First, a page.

Shadow IT is becoming a big problem for many organizations. What are some of things your organization do to identify and manage shadow IT?

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Director of IT in Education, 1,001 - 5,000 employees
In a college environment it is very hard dealing with Shadow IT due to the fact most faculty expect "academic freedom" and can do what ever they need to in order to teach.  To handle most of our Shadow IT issues we mainly try to educate our employees of the risks to the University due to the lack of security measures with Shadow IT.
VP of Product Management, 10,001+ employees
There are 2 ways in which we have been able to address Shadow IT issues. One is regulatory (SOX compliance) and other one which is more common is the inability for LoB to sustain and maintain the application on their own. I have experienced in some cases where the LoB team have their own technology dev, analysis, QA and change management team to drive implementations, but fall short of meeting SOX compliance parameters.

The best way to identify is to ask the LoB heads to self disclose these applications in their area, failing which they will have to take care of any SOX audit issues by themselves(which most of the LoBs do not want to). Once these applications are disclosed, IT teams can create a risk profile around these apps, and share the same with LoB heads. The risk profile should indicate how quickly these applications have to be remediated to meet compliance factors. The rest is the standard SDLC process to help these applications meet the necessary standards and helping set up collaboration between LoB and Tech to manage these apps. Obviously you cannot solve all the shadow IT issues in a year or two, infact you will
Have to live with, it is a choice of which apps to be managed by IT and which ones to be left with business
1 Reply
Assistant Director IT Auditor in Education, 10,001+ employees

Did you ever consider looking at a CASB tool? I would recommend looking at McAfee MVISION Cloud? This tool is amazing, it provides critical capabilities such as identifying all cloud applications/services being access through your network, it has a lot of additional capabilities for securing your network and systems.

VP of Product Management, 10,001+ employees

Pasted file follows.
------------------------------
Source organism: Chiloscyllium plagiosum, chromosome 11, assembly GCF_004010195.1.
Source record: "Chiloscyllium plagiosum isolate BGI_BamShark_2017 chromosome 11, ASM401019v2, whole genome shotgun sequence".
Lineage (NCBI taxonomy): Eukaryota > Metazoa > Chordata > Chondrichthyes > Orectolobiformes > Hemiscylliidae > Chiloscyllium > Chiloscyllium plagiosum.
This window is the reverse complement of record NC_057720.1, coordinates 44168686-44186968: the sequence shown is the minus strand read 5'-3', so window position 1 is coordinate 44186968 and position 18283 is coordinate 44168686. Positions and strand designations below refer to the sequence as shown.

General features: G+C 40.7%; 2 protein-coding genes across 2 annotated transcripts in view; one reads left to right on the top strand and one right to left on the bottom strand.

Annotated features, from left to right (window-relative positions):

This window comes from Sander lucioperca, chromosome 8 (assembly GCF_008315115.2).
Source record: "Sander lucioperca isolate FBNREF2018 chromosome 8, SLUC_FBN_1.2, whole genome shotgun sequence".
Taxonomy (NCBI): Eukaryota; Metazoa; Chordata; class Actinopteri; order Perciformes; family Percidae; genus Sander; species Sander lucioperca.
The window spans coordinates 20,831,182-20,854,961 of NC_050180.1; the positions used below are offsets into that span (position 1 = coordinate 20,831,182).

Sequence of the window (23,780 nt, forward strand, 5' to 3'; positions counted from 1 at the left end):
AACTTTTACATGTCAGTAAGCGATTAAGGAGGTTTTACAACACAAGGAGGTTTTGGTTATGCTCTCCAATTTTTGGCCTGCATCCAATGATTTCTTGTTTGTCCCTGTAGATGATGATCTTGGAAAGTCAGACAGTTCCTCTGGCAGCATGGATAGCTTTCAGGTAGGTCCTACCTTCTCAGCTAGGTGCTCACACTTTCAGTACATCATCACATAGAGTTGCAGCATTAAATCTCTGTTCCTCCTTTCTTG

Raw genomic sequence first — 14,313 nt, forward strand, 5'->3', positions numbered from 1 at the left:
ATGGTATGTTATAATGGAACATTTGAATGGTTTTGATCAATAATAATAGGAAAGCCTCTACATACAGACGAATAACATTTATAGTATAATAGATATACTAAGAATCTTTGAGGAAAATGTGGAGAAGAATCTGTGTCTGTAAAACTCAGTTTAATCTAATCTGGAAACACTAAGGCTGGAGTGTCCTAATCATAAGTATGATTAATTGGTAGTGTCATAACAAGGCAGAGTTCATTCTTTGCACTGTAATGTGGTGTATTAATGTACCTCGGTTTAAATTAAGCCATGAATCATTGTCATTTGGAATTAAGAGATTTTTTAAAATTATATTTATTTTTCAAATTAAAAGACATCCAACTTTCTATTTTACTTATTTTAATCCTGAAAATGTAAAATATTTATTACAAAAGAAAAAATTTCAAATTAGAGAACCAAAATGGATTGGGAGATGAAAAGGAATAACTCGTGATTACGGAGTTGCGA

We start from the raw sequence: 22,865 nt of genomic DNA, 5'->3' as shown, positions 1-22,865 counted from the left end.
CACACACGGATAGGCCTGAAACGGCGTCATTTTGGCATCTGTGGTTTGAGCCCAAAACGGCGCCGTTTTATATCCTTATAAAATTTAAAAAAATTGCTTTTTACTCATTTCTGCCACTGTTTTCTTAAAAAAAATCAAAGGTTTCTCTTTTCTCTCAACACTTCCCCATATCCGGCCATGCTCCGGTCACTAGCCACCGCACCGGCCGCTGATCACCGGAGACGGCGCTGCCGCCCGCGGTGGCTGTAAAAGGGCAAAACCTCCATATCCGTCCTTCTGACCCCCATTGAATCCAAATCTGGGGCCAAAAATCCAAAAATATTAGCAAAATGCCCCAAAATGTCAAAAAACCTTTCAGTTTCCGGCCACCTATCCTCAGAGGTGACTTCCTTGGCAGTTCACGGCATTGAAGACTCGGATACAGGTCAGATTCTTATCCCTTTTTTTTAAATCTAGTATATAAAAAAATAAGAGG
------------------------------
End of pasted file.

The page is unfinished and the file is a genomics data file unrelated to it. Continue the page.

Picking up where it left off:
Yes, some of these tools can help identify the cloud application access. These tools can help you identify accessing of some SaaS applications, Office 365 and any other portal that LoB may be accessing for business or non business purposes. Filtering them and identifying the right apps is hard. But unless the onus of identification and remediation is with business, the tools will not help.
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Assistant Director IT Auditor in Education, 10,001+ employees

I agree.

Assistant VP, Interim CIO in Education, 1,001 - 5,000 employees
What we're trying to do is make them as partners-- shadow IT as partners and assist us so that we share the same policies. If you want to do certain things, do it this way. Although we don't have that big of a shadow IT presence on campus.
Founder/CTO in Hardware, 11 - 50 employees
The need to help educate them on issues with running there own servers, printers etc. The reasons they don't want to is they believe IT is slow and cumbersome. However, what they miss is things like security issues, regulatory and compliance issues. The others are what happens when you have problem or the equipment fails? I will assume you have control over the network which means you have to have the tools to detect any malicious activity and you should be able to turn off any ports for physically connected devices and should be able to pull authorization or wireless. 
1 1 Reply
Director of IT in Education, 5,001 - 10,000 employees

It is balancing act and continuous challenge with evolving technologies.

CISO in Software, 201 - 500 employees